Jim Sleeper’s review essay “Martial Flaw” is not an analysis of Makers of Ancient Strategy. It is an extended, though odd, personal attack on the editor, whom he accuses of using the “classics as a cudgel to denigrate liberalism as a carrier of unprecedented options.”
Sleeper apparently wanted to prove that an apolitical scholarly book on the ancient world reflects conservative polemics “showing how Athenians, Romans, and, even before them, Persians extended their sway and coped with challenges to it in ways that American grand strategists can learn from.” But when he finds no evidence that I am trying to channel the ancients to the service of American grand strategists, Sleeper laments, “Many of the book’s precedents point in directions Hanson doesn’t want to go.” That self-contradiction is thematic.
For the record, Princeton University Press asked if I would edit a prequel to its well-known Makers of Modern Strategy. The proposal was approved by a university press board on the recommendation of two anonymous outside reviewers. There was no agenda of any kind in the book, since the political affinities of the scholars were irrelevant to the purpose of reviewing strategic thinking of all sorts from the Persian wars to the fall of Rome.
Because the anthology does not support what Sleeper wishes to write, the review turns into a personal screed against the editor. Sleeper alleges that “Hanson was in the White House in January 2005, working with the Cold War historian and would-be grand strategist John Lewis Gaddis to help craft Bush’s second inaugural address (both men received National Humanities Medals from Bush).” For the record, that is simply untrue. A diverse group of four historians was asked to offer historical perspectives on and comparisons with past wars in their own theaters of expertise. At no point in that formal one-hour meeting that I attended did I hear that anyone was asked to “help craft a proposed presidential speech.” Presidents Clinton and Obama likewise have asked historians for perspectives on history and contemporary foreign policy, and there seems nothing sinister about the practice.
The ad hominem attacks extend to some of the contributors. Again, because Sleeper hunts carefully but ends up finding nothing political, much less partisan, in the volume, he concludes that contributors must be “tweaking” me. Of one contributor’s conclusions that please Sleeper, he imagines that she “declines to do what I suspect Hanson hoped.” In exasperation, Sleeper finally cites the affiliations of just two contributors (and only two) whom he suspects are conservatives–“fellow Iraq War zealot” Donald Kagan and Barry Strauss, “a neoconservative professor of classics at Cornell.”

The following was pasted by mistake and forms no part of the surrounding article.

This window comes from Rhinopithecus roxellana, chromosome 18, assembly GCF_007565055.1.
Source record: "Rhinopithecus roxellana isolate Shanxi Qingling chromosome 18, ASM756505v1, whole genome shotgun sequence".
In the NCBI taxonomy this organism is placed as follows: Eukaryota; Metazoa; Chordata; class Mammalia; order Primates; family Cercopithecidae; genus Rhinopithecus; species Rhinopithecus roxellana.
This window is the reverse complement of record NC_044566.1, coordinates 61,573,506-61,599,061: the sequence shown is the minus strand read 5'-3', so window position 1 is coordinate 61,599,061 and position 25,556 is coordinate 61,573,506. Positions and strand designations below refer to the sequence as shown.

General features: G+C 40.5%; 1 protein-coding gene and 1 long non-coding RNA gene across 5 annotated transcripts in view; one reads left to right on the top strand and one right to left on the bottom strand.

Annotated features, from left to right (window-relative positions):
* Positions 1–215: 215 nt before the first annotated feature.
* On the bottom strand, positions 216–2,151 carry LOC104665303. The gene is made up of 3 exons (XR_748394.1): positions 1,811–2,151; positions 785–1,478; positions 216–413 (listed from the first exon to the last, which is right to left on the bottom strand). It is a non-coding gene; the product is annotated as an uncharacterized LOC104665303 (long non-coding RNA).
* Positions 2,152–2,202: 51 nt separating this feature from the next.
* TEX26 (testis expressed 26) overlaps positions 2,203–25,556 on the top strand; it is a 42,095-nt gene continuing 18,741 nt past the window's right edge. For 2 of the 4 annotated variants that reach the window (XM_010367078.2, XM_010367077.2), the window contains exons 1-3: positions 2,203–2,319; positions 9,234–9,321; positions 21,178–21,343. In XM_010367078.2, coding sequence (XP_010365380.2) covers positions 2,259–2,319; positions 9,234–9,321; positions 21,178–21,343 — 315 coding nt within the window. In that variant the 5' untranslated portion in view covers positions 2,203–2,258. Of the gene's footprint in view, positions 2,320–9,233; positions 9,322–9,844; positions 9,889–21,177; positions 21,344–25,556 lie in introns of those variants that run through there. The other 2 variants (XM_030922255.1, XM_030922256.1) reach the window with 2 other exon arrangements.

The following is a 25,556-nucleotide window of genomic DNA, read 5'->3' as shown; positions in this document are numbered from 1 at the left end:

He writes that my account of the preemptive war of Epaminondas is offered as proof of the wisdom of the Iraq War, but again he can find no evidence that I wrote that. In fact, I wrote that I wouldn’t know until the final verdict is in. (“History alone will judge, in the modern instance, as it has in the ancient, whether such an expensive preemptive gamble ever justified the cost.”) Again, this is not a review of the book written, but of the book suspected and imagined, as part of a personal attack on the editor.
In Sleeper’s review of Makers of Ancient Strategy, the reader will learn little about the book’s essays, but instead be told that the editor works at the Hoover Institution; his family has supposedly not farmed where he lives; the occupations of his late mother and father; notes about the Bradley Prize, the National Humanities Medal, and political commentary published in National Review and other journals; a White House visit; and the political affiliations of three of ten contributors–all offered amid Mr. Sleeper’s Orwellian warnings about the dangers of mixing politics with scholarship.
An angry Jim Sleeper offered up to Democracy an extended personal obsession, not a scholarly review of Makers of Ancient Strategy.
Victor Davis Hanson
Jim Sleeper replies:
“When someone attacks me, I reply with twice that,” Hanson told the Boston Globe, which noted that he “has penned many a blistering response to a negative review. It’s not unlike the tactic Hanson recommends in war: ‘You do that a few times, and people stop attacking you.’ ”
Sorry, Victor, but the main reason people stop attacking you is that you discredit yourself without their having to bother. No sooner had Hanson submitted his counterattack to Democracy than he posted it, twice, perhaps expecting that this shock-and-awe approach would silence criticism.
It certainly pleased his site’s ditto-heads, but Hanson had no choice but to link the review he was attacking, and I invite any reader to compare it to Hanson’s rant. The review shows that the man can’t separate his historiography of ancient wars from his Vulcan ideology. He can’t help trying to draft his scholarship–and, yes, some of history’s enduring truths–into his efforts to promote and then justify misadventures like ours in Iraq.
These are hard times for would-be warriors like Hanson, Charles Hill, and Martin Peretz, all of whom are scurrying to burnish their scholarly credentials to cover their real-world blunders. But although I’ve caught Hanson trying to do that in his new anthology, some of its contributors–and, he now tells us defensively, its Princeton University Press readers–have higher standards than he does and didn’t let him get away with it entirely.LETTERS.pdf